The Federal Housing Authority (FHA) is set to launch a hybrid ARM program that would include 3/1s, 5/1s 7/1s and 10/1s. Analysts say that it has little to no current relevance for GNMA fixed-rate relative value as the earliest possible implementation date of the program is September 2003.

Ted Foster, vice president of MBS at Ginnie Mae, said that the specifics of the FHA hybrid program have not been ironed out. "My understanding is that most of the details are worked out except for the 5/1s," said Foster. He explained that it is not yet definite what the cap on the first adjustment would be on this type of hybrid. "So there is still an outstanding question on the underlying collateral," he said. However, he stated that the Veterans Administration (VA) already has a hybrid ARM in place that will be implemented Oct. 1, 2004. The VA will be issuing a 3/1 hybrid.

This will help more people move into FHA/VA loans. "I think it enhances the underlying FHA/VA program," said Foster. "There should be more borrowers that could get into FHA/VA because they have this hybrid option that should be priced slightly better."

Analysts said that until they see the exact criteria for FHA ARMs, it is impossible to say whether they are similar enough to other instruments in the market to attract borrowers. Specifically, people need to know what sort of insurance premium will be associated with the new product. "It could be that they offer the same kind of mortgage instrument that the private sector is providing," said one analyst. "But they might charge double the premium compared to conventionals. It will boil down to what the monthly payment is, which is determined in part by the cost of the mortgage insurance premium."

No immediate market impact

Though there has been some market discussion on the FHA hybrid program, it is of little- to-no current relevance for GNMA fixed-rate relative value, according to analysts from JPMorgan Securities.

For one, the implementation date is too far into the future to have an immediate market impact (as mentioned earlier, the September 2003 is the earliest date when lending could start, though market observers predict that the program would most likely start in the beginning of 2004).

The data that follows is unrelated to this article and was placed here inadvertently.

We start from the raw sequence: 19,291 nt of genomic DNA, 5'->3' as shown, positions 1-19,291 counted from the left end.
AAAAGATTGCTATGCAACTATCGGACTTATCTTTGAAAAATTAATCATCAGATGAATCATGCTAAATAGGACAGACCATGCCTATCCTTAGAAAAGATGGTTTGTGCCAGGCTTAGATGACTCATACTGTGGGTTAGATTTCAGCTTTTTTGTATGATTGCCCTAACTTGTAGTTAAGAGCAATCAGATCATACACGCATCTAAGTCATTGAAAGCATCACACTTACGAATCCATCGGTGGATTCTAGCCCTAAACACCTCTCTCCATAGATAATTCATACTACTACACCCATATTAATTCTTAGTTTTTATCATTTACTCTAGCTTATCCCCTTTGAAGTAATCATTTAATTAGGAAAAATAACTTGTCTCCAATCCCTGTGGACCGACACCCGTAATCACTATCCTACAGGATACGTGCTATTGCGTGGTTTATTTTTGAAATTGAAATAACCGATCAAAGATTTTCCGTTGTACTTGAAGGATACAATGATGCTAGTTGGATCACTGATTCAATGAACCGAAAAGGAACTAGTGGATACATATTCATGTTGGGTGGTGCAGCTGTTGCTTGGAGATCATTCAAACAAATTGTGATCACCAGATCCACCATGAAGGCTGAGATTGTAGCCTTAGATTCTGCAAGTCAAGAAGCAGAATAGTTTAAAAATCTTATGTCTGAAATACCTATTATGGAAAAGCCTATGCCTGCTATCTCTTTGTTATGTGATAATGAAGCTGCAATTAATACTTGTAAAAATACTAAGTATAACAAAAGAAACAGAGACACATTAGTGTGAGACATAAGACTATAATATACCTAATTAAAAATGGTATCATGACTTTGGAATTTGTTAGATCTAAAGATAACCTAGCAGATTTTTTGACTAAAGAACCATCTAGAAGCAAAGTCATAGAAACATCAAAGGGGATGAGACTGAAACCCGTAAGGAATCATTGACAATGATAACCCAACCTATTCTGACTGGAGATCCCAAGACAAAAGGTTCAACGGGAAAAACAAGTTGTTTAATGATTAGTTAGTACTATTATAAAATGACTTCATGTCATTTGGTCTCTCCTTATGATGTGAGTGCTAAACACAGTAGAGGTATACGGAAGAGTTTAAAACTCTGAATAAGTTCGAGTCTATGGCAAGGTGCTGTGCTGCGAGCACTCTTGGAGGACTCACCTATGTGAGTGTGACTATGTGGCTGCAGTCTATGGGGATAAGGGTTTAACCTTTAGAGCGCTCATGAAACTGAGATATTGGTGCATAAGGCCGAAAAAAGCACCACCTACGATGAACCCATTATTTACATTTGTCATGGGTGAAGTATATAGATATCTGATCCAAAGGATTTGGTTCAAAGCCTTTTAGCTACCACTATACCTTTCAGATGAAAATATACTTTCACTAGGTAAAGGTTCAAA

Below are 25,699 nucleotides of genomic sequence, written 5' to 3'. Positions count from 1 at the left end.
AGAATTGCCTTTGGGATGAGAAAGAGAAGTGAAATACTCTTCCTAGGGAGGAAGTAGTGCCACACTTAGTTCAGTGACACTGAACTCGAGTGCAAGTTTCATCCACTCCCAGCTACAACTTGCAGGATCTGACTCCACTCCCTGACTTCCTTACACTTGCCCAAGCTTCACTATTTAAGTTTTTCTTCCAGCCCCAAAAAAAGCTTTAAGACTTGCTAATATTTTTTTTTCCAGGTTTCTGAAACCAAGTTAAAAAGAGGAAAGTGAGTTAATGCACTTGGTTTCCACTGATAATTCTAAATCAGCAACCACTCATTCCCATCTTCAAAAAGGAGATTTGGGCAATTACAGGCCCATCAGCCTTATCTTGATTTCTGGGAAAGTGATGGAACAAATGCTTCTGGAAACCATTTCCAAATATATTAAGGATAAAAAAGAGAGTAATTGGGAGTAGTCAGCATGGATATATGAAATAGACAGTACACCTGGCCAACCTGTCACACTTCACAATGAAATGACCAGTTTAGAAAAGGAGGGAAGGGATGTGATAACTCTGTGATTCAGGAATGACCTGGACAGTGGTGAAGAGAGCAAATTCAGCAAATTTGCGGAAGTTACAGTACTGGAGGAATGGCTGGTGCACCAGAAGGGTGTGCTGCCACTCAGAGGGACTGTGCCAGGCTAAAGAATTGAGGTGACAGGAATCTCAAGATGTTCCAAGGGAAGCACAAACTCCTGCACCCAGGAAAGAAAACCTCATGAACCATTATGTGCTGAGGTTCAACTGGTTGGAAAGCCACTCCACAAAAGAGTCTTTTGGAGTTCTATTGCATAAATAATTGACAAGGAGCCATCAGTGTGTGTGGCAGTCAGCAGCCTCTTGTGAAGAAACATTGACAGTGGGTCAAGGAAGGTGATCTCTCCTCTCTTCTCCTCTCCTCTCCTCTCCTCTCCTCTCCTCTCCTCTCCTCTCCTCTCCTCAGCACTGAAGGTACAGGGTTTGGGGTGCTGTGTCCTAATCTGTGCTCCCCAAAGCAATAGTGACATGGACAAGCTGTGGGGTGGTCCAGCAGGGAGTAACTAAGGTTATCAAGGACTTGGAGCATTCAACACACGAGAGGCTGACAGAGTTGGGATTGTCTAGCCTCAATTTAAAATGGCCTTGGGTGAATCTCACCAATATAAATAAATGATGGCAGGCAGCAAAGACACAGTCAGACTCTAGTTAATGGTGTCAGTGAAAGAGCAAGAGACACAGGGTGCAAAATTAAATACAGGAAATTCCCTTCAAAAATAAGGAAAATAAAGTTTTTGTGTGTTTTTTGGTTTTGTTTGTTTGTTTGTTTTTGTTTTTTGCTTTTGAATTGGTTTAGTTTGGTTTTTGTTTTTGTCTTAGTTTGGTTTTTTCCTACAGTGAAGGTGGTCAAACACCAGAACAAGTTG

"Its impact at that point would be hard to gauge because we could be in a completely different rate environment a year from now," said an MBS analyst. Further, the refinancing wave might have ended by then. This would mean that there would be less issuance in this product, where there might not be a whole lot of issuance to begin with.

The analyst explained that GNMA hybrids could be more attractive to the FHA purchase borrower, and may not be as attractive to borrowers who intend to refinance because a lot of them refinance into conventionals anyway.

Though the program is going to lower the upfront costs for FHA borrowers allowing them to avail of lower hybrid ARM rates - assuming that rates remain where they are currently when the program actually begins - he believes that it not going to attract the same percentage of borrowers compared to conventional product, especially compared to the amount of jumbo borrowers that are going into hybrids. Hybrid borrowers usually have larger loan sizes and tend to be the more affluent ones. They also have a shorter horizon, which is exactly the opposite of the typical FHA borrower. "I don't expect a lot of the FHA borrowers to go into hybrids because they tend to have a little bit longer horizons," said the analyst.

Further, Ginnie Mae is actually currently offering an ARM product that is very attractive so if the GNMA borrowers want to lower their rates by going into an ARM, they could actually go into Ginnie ARMs. Besides, there is not much of a market for this product.

In other words, the hybrid product will not have a significant impact on the market because if GNMA borrowers want to refinance they could move into conventionals; or if they want to lower their monthly payment, they could go into a Ginnie ARM.

Futhermore, though the FHA hybrid will mostly likely impact the composition of the GNMA universe going forward, analysts expect that it is going to take away only a very small share of the GNMA purchase market.

Moreover, it is not clear how FHA hybrids would trade and how much of a secondary market would develop for this type of product that has no existing float or history. Observers predict that it would be very slow in developing, so the program would probably not be able to offer very attractive rates to FHA borrowers initially.

Deutsche research

In recent research, Deutsche Bank analysts said that the proposed FHA hybrid program would be bullish for the GNMA 30-year and 15-year lower coupon passthroughs. The different hybrid products under the program would probably lure some borrowers from these programs, thus decreasing supply. They noted that most GNMA borrowers are first- time homeowners, so this means that a 5/1 or a 7/1 ARM would fit their borrower profile well. This would also allow Ginnie Mae the flexibility of specifying the adjustment date (within six months) for FHA ARMs that go into Ginnie securities.

Deustche added that the development of a Ginnie Mae hybrid program could actually increase the prepayment speeds on higher coupon Ginnies, such as 6.5s in the later part of this year. Ginnie borrowers would have a new product to refinance into which was not available to them previously, thus making prepayment speeds faster through the streamlined refinancing program. They also said that in Ginnie Mae's version of the program, only the mortgage payment needs to go down. This would mean that no appraisal of the property or borrower credit/ employment checks are performed. Conventional borrowers have had hybrid ARMs (or balloons) available for more than 10 years now.

Copyright 2003 Thomson Media Inc. All Rights Reserved.

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